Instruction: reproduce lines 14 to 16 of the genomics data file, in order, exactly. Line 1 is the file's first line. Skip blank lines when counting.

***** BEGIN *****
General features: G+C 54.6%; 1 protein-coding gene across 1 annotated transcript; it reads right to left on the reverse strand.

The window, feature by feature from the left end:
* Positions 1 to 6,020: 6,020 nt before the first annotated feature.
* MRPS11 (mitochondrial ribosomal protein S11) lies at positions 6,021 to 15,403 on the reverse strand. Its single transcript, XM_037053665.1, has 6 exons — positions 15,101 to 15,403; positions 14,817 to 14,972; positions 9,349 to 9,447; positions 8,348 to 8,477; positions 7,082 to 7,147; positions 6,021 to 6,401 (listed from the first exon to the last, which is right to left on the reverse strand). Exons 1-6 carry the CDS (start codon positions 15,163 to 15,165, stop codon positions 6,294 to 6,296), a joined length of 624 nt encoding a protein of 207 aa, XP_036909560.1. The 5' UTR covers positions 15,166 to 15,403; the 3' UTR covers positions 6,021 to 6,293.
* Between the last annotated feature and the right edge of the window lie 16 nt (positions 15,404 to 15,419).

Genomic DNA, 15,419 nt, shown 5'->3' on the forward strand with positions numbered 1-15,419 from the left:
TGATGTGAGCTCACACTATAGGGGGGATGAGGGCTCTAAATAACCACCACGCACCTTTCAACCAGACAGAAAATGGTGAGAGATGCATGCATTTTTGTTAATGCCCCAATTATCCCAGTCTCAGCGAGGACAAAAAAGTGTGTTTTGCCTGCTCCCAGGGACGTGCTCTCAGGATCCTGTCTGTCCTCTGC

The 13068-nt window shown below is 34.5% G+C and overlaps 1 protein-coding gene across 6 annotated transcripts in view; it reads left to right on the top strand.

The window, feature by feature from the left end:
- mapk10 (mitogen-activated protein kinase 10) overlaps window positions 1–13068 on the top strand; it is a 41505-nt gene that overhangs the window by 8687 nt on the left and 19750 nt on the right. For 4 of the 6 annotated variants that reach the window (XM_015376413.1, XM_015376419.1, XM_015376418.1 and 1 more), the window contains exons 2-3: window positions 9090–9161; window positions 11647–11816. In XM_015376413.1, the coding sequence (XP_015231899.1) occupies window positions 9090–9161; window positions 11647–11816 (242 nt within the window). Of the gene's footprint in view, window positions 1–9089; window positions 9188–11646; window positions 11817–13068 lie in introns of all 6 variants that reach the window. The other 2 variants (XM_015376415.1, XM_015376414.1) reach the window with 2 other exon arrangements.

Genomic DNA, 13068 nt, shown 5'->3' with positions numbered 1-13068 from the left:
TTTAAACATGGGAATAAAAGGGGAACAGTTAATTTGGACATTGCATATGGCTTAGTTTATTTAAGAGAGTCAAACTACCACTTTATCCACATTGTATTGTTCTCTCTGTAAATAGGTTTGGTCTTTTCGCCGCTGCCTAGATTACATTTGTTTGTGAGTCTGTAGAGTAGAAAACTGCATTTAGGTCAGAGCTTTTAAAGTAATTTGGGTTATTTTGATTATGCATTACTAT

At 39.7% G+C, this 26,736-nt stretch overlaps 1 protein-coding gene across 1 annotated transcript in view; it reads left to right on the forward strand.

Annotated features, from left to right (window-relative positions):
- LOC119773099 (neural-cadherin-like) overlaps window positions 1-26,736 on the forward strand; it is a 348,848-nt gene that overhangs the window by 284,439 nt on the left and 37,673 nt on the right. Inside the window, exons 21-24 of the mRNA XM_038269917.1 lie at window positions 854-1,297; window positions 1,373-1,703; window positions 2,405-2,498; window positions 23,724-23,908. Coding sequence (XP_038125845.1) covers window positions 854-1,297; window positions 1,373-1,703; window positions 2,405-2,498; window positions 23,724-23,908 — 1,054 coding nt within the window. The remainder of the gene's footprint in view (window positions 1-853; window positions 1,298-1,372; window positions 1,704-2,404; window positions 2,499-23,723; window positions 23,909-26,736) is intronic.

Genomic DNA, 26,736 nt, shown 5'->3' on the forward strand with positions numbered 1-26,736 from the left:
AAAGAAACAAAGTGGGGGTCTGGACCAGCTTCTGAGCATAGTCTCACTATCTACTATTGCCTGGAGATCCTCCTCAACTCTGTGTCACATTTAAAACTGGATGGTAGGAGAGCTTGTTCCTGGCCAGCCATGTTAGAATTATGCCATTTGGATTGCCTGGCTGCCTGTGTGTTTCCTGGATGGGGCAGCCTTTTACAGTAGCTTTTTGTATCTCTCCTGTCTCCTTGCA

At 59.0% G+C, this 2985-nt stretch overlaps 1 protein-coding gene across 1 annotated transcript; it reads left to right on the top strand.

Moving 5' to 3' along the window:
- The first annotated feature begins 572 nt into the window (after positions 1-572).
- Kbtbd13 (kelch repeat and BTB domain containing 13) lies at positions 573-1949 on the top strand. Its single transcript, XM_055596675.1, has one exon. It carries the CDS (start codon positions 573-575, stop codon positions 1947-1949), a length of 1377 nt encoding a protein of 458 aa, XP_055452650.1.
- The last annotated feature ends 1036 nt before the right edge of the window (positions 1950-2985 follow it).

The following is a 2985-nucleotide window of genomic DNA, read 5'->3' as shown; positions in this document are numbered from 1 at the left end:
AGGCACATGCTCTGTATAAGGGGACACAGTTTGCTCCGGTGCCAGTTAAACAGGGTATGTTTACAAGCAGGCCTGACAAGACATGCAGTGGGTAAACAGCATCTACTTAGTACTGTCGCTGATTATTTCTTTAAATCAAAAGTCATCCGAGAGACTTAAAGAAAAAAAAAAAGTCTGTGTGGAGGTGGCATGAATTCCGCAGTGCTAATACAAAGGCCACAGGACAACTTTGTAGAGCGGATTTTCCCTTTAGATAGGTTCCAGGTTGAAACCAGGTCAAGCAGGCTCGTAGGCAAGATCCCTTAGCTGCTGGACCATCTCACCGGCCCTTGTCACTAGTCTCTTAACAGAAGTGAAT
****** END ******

Annotated features, from left to right (window-relative positions):
- LOC119773099 (neural-cadherin-like) overlaps window positions 1-26,736 on the forward strand; it is a 348,848-nt gene that overhangs the window by 284,439 nt on the left and 37,673 nt on the right. Inside the window, exons 21-24 of the mRNA XM_038269917.1 lie at window positions 854-1,297; window positions 1,373-1,703; window positions 2,405-2,498; window positions 23,724-23,908. Coding sequence (XP_038125845.1) covers window positions 854-1,297; window positions 1,373-1,703; window positions 2,405-2,498; window positions 23,724-23,908 — 1,054 coding nt within the window. The remainder of the gene's footprint in view (window positions 1-853; window positions 1,298-1,372; window positions 1,704-2,404; window positions 2,499-23,723; window positions 23,909-26,736) is intronic.

Genomic DNA, 26,736 nt, shown 5'->3' on the forward strand with positions numbered 1-26,736 from the left: